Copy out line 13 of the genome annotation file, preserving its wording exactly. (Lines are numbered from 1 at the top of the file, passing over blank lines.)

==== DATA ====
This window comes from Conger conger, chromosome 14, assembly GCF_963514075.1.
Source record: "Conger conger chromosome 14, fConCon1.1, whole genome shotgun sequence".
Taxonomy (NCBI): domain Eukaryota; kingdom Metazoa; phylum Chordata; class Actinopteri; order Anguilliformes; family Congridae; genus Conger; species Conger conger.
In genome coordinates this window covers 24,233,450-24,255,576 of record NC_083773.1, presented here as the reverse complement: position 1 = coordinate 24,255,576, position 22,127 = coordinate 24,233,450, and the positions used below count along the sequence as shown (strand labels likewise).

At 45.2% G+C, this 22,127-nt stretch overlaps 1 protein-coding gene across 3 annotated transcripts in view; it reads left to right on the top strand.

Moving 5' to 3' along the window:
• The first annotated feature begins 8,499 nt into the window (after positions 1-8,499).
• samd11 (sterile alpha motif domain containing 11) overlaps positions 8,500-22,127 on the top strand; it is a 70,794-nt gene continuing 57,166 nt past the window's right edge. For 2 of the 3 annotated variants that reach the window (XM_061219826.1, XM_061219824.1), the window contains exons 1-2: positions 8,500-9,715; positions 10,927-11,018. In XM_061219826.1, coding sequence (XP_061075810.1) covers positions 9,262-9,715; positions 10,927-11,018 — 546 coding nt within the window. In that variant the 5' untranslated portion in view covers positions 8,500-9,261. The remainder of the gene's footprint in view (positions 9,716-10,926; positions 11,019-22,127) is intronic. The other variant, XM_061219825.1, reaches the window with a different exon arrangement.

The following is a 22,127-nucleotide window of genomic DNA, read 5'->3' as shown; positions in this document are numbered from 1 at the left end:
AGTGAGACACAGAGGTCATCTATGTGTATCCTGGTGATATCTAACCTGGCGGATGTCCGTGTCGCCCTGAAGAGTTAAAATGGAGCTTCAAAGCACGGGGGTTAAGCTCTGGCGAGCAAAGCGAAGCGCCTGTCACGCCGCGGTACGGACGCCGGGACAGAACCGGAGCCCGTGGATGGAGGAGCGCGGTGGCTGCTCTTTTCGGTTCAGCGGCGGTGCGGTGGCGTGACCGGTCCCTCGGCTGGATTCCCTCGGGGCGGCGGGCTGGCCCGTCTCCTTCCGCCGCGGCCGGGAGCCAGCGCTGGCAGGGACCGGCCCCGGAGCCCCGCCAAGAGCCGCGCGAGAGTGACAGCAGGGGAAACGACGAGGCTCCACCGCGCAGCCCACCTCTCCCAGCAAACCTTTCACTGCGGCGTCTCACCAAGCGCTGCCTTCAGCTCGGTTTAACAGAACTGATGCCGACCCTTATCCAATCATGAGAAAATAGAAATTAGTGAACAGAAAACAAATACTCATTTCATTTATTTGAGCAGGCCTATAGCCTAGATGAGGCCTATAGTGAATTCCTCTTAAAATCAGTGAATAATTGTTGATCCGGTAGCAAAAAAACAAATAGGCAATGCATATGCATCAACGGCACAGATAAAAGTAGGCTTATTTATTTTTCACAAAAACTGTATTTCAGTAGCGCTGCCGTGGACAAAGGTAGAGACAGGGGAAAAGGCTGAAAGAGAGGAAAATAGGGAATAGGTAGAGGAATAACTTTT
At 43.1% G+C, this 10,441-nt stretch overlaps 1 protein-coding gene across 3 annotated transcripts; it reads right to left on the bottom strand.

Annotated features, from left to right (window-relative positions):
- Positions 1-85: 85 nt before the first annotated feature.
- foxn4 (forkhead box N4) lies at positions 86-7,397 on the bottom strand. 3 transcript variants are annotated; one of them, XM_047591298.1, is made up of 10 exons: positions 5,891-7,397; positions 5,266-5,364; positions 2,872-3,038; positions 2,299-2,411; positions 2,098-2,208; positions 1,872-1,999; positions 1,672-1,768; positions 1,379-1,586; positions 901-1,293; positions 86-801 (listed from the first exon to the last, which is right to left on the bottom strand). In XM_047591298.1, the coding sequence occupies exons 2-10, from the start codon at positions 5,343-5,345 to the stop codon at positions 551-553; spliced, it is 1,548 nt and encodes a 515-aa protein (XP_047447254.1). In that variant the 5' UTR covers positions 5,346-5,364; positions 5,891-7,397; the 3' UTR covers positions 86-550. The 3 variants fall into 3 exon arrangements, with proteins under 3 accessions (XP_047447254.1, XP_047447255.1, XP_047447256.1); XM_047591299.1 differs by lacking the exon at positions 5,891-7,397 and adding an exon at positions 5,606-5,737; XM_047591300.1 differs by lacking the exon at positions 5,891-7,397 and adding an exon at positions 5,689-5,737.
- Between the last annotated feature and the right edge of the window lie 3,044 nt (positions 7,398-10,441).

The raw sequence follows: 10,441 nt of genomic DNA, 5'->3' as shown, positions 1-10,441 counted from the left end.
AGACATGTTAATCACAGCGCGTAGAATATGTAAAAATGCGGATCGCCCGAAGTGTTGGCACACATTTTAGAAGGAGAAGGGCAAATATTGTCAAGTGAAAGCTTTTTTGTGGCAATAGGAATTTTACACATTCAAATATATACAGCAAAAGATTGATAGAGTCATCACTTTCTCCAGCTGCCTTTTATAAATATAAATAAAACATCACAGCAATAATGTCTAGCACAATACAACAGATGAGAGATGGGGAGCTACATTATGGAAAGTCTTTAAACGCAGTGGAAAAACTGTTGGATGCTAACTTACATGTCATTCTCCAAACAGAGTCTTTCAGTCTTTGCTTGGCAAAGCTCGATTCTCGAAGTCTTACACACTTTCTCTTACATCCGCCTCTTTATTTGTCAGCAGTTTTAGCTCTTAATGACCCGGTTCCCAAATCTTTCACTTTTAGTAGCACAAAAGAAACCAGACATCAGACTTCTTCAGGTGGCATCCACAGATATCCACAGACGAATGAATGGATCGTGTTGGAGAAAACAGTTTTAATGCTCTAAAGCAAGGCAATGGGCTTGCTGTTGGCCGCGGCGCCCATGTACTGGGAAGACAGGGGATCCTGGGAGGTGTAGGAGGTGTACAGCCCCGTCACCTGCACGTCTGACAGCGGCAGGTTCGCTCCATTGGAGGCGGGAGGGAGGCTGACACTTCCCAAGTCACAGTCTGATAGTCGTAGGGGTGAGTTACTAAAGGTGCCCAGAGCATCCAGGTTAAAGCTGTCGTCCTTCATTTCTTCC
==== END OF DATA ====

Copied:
- Positions 1-85: 85 nt before the first annotated feature.